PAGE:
“The Nisqually Indian Tribe is helping a local landowner reclaim a stretch of Tanwax Creek for salmon.
Yelm Schools played a role in restoring the creek, volunteering student labor through mid-October.
McKenna Elementary and Fort Stevens Elementary students volunteered two hours each on Oct. 7. Prairie Elementary and Mill Pond Elementary students volunteered two hours each on Oct. 9. Mill Pond and Prairie returned Tuesday, Oct. 14. Yelm High School went out on Oct. 16.
Tribal technicians, volunteers and school groups are clearing a five-acre infestation of reed canary grass along the creek, allowing coho salmon to access important habitat on James Tuckers property.
The volunteers and school groups are organized by the tribes Stream Stewards program, the Nisqually River Education Project and the Pierce Conservation District.
The tribe is using a grant from the National Fish and Wildlife Foundation paired with funds that Tucker is receiving from the Natural Resources Conservation Service to buy and plant native plants that will eventually out-compete the invasive grass.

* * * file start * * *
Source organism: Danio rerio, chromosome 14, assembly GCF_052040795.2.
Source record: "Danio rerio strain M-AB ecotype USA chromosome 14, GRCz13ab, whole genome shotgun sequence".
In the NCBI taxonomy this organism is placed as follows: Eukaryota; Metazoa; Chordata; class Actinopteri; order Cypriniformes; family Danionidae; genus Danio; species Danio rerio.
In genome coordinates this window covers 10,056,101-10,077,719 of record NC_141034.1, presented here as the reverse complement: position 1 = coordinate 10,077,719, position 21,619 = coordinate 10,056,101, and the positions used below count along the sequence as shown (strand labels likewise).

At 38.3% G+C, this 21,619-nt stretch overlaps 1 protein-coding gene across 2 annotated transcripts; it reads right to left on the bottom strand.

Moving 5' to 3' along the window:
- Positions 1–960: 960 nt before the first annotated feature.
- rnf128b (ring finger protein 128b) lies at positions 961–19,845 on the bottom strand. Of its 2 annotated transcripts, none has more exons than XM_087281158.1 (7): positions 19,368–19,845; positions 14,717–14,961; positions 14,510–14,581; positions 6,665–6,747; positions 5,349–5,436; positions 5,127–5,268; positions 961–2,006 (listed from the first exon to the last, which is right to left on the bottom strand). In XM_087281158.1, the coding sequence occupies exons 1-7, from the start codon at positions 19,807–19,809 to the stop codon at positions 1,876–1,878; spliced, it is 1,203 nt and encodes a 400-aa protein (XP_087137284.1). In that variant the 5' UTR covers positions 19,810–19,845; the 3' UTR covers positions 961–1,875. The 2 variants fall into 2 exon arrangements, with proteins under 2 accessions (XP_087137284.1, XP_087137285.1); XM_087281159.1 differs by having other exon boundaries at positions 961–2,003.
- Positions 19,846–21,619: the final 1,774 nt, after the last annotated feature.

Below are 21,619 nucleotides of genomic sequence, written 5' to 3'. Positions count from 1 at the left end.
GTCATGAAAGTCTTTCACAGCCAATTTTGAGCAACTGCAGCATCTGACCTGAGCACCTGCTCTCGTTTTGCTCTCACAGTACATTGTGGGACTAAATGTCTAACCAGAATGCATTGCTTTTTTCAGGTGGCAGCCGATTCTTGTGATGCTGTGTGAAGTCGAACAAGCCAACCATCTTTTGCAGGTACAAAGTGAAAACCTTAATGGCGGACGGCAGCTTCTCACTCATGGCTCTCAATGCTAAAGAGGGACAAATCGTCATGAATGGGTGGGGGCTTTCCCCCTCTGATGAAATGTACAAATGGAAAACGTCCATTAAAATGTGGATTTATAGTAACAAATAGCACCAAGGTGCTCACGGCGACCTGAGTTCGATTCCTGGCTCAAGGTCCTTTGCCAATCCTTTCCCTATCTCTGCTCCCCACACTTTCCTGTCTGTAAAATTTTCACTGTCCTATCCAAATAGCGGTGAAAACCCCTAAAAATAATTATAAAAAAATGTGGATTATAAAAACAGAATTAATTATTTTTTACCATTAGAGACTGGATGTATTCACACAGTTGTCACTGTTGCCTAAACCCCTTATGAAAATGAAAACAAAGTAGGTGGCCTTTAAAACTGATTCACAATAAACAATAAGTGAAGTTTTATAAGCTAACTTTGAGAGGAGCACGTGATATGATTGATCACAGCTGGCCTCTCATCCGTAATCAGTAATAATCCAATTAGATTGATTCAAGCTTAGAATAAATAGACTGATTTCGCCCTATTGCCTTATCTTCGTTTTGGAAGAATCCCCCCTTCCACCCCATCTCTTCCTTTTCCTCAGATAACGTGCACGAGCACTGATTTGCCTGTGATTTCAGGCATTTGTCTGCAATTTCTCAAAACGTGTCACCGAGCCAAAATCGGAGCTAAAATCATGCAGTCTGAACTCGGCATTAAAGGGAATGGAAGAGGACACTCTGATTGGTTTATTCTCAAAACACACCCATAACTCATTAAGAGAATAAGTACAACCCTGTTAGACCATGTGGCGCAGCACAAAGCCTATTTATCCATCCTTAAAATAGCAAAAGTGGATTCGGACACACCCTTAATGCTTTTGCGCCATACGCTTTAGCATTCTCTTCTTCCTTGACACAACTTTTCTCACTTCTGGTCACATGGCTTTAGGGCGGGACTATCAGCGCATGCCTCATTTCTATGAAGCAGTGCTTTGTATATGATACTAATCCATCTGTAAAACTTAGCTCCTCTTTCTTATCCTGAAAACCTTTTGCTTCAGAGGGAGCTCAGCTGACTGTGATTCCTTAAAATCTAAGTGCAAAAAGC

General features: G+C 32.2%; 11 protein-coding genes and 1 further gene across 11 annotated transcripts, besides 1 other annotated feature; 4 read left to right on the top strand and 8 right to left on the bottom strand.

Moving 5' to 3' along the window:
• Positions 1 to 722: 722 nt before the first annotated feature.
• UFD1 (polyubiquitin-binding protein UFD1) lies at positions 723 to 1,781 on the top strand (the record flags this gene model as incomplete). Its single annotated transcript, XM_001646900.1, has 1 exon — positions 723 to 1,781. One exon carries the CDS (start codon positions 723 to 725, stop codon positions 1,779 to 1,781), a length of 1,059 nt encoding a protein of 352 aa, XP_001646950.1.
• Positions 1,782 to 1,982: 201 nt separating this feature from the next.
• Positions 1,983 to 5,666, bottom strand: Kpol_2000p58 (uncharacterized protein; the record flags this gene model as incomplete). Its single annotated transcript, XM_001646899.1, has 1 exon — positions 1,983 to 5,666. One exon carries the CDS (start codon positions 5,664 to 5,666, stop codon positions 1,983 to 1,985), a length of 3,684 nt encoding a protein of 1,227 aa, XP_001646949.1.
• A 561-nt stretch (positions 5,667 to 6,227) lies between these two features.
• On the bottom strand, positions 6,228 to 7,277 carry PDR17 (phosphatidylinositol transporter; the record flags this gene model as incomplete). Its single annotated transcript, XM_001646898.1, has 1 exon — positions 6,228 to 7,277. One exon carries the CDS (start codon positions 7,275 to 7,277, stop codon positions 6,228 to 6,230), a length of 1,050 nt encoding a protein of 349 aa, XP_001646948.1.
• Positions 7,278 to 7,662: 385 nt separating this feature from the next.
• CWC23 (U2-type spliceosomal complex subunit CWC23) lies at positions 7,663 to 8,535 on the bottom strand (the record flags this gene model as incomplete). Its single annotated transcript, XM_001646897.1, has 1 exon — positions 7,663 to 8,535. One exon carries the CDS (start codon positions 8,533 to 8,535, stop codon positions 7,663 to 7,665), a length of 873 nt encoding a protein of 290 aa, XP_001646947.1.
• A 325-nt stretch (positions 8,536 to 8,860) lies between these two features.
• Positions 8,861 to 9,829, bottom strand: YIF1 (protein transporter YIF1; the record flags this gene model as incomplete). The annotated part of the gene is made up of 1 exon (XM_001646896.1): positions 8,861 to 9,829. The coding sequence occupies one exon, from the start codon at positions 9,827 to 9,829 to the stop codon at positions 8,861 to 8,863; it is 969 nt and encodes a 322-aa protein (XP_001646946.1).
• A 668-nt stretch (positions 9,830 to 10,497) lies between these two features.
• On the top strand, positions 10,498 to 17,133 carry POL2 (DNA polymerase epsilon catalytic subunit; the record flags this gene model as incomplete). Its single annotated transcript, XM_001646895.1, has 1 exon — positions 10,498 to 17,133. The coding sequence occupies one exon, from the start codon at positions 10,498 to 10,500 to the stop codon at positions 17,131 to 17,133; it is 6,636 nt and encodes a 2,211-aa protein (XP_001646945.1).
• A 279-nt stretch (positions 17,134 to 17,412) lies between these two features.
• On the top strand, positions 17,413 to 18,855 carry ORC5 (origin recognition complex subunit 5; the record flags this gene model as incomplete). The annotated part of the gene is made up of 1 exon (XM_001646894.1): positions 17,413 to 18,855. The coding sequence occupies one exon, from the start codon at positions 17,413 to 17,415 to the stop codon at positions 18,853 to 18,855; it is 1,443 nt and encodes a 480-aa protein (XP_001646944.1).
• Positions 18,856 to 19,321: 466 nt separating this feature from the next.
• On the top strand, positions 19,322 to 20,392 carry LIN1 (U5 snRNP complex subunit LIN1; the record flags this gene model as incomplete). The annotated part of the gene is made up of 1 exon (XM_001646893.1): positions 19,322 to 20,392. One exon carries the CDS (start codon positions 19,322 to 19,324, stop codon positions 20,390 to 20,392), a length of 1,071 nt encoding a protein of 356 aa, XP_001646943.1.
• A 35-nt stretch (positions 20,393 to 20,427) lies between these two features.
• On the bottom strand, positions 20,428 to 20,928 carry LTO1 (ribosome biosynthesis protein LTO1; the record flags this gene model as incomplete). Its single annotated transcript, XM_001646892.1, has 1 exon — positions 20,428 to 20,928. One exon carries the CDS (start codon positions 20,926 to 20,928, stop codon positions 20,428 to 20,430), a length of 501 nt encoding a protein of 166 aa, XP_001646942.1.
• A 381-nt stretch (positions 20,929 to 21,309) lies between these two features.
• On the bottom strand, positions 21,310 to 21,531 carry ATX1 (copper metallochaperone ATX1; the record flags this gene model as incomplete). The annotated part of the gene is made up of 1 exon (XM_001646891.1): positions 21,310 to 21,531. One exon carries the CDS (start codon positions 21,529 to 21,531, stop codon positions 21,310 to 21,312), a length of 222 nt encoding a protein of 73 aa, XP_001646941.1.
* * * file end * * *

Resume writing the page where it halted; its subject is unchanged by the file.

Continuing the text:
The lower five miles of Tanwax Creek is infested with reed canary grass that blocks salmon migration and spawning. Imported to the area as cattle feed decades ago, reed canary infestation is a common obstacle for salmon in small streams.
When Tucker bought the property four years ago, he began immediately trying to remove the reed canary grass, but was never able to get a handle on the problem. ‘I wanted to try to restore the wetlands down there,’ Tucker said…
After initial mowing, volunteers will plant a variety of native trees and shrubs that will eventually prevent the grass from growing back. Tribal employees and volunteers will periodically visit Tuckers property to check the plants and mow the area if needed.
Coho salmon will especially benefit from increased access to habitat in Tanwax Creek,” quoting the NVN.